Before I begin I think it important to note that many, many people with BPD are just attractive people. If it weren’t for the emotional baggage, we are often intelligent, articulate, fun loving, caring, creative people. Like any human there’s plenty of possibility that we’re just cool people and fun to be around, unfortunately there’s the pesky emotional volatility to contend with.
That being said, there is another aspect that often accompanies Borderline Personality Disorder that adds a little something to the attraction and allows others to look past what could be those little red flags that creep into consciousness.
They say imitation is the highest form of flattery. Right? But how much flattery is too much flattery?
Mirroring is the psychological term for the behavior in which one person copies another person usually while in some kind of social interaction with them. This is usually subtle and almost every single person does this to some extent (especially if you’re in love!) but I think the frequency is amplified with BPD. This can include mimicking gestures, movements, displaying the same body language, using the same expressions, vocal tones, eye movements, breathing, accent, attitude, choice of words/metaphors, or other aspects of similar communication.
Have you ever been talking to a guy or girl you like and found yourself smiling just because they’re smiling? Or moving a hand to fix your hair when they run a hand through theirs? Yeah, that’s mirroring. What it does is create sort of a subconscious connection between two people that demonstrates that you’re in sync, and therefore well matched.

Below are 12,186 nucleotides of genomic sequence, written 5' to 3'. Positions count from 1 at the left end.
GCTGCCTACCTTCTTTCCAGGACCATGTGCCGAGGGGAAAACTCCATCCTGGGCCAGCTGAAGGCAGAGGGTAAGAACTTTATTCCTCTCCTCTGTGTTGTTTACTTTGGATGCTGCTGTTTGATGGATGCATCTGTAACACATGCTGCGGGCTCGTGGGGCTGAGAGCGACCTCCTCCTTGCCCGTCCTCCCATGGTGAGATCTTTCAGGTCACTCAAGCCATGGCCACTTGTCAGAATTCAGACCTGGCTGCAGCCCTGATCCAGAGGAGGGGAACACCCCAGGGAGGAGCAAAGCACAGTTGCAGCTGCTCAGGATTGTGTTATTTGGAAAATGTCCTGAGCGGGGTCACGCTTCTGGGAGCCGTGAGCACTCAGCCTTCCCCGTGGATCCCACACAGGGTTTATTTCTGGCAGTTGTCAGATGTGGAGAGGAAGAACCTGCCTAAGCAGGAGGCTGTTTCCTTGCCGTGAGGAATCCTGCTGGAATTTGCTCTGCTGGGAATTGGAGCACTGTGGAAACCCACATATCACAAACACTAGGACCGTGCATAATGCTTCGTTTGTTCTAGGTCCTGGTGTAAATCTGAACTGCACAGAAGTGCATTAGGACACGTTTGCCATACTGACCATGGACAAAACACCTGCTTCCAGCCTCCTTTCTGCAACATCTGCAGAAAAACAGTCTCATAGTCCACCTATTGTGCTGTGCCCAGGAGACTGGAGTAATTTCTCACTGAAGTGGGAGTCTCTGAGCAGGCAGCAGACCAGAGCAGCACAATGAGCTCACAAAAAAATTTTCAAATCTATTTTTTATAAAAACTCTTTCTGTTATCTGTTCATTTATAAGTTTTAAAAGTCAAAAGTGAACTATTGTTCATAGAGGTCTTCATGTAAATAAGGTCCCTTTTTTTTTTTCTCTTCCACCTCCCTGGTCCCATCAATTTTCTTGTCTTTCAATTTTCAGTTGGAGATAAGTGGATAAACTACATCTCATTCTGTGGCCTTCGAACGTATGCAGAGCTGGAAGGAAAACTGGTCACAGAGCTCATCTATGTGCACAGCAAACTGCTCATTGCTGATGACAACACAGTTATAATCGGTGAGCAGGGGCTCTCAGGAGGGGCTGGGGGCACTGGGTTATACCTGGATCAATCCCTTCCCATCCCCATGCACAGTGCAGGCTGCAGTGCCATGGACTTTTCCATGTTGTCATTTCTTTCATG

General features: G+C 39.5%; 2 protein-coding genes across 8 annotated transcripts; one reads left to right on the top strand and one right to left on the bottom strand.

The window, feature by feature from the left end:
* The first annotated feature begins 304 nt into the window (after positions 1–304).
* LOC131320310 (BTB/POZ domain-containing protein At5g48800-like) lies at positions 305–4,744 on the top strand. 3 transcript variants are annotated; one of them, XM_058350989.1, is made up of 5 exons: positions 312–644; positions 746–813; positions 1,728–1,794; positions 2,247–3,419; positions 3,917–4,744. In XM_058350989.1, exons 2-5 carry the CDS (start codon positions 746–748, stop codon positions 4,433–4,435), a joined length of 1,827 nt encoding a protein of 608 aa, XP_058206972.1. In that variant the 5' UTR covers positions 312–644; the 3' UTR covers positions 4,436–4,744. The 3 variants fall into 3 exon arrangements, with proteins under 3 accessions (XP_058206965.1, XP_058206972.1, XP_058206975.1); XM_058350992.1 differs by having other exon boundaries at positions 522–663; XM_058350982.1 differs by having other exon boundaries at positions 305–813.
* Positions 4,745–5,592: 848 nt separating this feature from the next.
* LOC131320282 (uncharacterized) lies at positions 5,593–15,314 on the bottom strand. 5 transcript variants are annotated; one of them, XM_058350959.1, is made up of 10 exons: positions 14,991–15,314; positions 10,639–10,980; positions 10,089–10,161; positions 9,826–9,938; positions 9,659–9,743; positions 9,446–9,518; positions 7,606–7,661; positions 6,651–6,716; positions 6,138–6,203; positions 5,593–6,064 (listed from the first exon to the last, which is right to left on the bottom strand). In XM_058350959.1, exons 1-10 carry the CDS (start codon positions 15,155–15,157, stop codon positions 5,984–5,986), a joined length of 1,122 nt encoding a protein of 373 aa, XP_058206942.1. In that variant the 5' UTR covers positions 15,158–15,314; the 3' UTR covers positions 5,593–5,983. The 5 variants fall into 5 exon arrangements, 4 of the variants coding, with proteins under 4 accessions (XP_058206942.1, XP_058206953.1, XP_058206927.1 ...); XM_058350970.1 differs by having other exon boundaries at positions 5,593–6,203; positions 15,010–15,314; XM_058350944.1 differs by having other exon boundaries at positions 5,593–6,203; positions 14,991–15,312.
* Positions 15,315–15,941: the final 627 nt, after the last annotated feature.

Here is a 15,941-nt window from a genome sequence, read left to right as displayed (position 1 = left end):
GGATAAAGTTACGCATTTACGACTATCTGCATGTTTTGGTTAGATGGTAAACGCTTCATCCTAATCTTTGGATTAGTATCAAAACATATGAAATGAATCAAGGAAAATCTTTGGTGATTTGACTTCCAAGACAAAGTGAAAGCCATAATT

This is pretty common with couples and close friends. It is in fact, a natural human behavior and a component of attraction. Smiling when the story teller is smiling, frowning when they frown. Since people usually accept their mirror image easily, mirroring the person whom your speaking too can make them feel more relaxed and encourages them to open up. There’s also the aspect that mimicry is often flattering and when someone mirrors your behavior it provides a sense of validation for the person you are. Who doesn’t want and need validation of the person they are?
So if it’s natural than why are you mentioning it? Because BPD is a disorder of relationships and extremes. The behavior is pretty normal, but in someone with BPD the frequency and depth of the mirroring often surpasses what would be considered normal and healthy.